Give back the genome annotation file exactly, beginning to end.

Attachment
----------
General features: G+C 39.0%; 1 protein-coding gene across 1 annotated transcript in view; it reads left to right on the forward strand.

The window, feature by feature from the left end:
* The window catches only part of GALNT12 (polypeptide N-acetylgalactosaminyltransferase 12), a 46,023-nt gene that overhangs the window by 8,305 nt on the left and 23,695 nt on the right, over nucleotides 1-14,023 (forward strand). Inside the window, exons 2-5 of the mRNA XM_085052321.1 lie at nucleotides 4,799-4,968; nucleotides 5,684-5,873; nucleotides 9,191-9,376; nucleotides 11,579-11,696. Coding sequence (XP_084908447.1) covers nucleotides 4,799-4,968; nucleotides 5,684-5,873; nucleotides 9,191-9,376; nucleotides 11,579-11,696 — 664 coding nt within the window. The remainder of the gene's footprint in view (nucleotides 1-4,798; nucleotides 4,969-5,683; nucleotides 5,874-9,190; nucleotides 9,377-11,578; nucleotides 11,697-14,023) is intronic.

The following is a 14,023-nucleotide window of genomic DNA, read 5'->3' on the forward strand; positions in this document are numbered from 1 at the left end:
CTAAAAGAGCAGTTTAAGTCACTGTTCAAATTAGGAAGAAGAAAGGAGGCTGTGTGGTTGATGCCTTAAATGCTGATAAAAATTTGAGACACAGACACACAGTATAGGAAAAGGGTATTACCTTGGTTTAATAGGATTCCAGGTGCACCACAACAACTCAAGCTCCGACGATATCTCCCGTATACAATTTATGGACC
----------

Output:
General features: G+C 39.0%; 1 protein-coding gene across 1 annotated transcript in view; it reads left to right on the forward strand.

The window, feature by feature from the left end:
* The window catches only part of GALNT12 (polypeptide N-acetylgalactosaminyltransferase 12), a 46,023-nt gene that overhangs the window by 8,305 nt on the left and 23,695 nt on the right, over nucleotides 1-14,023 (forward strand). Inside the window, exons 2-5 of the mRNA XM_085052321.1 lie at nucleotides 4,799-4,968; nucleotides 5,684-5,873; nucleotides 9,191-9,376; nucleotides 11,579-11,696. Coding sequence (XP_084908447.1) covers nucleotides 4,799-4,968; nucleotides 5,684-5,873; nucleotides 9,191-9,376; nucleotides 11,579-11,696 — 664 coding nt within the window. The remainder of the gene's footprint in view (nucleotides 1-4,798; nucleotides 4,969-5,683; nucleotides 5,874-9,190; nucleotides 9,377-11,578; nucleotides 11,697-14,023) is intronic.

The following is a 14,023-nucleotide window of genomic DNA, read 5'->3' on the forward strand; positions in this document are numbered from 1 at the left end:
CTAAAAGAGCAGTTTAAGTCACTGTTCAAATTAGGAAGAAGAAAGGAGGCTGTGTGGTTGATGCCTTAAATGCTGATAAAAATTTGAGACACAGACACACAGTATAGGAAAAGGGTATTACCTTGGTTTAATAGGATTCCAGGTGCACCACAACAACTCAAGCTCCGACGATATCTCCCGTATACAATTTATGGACC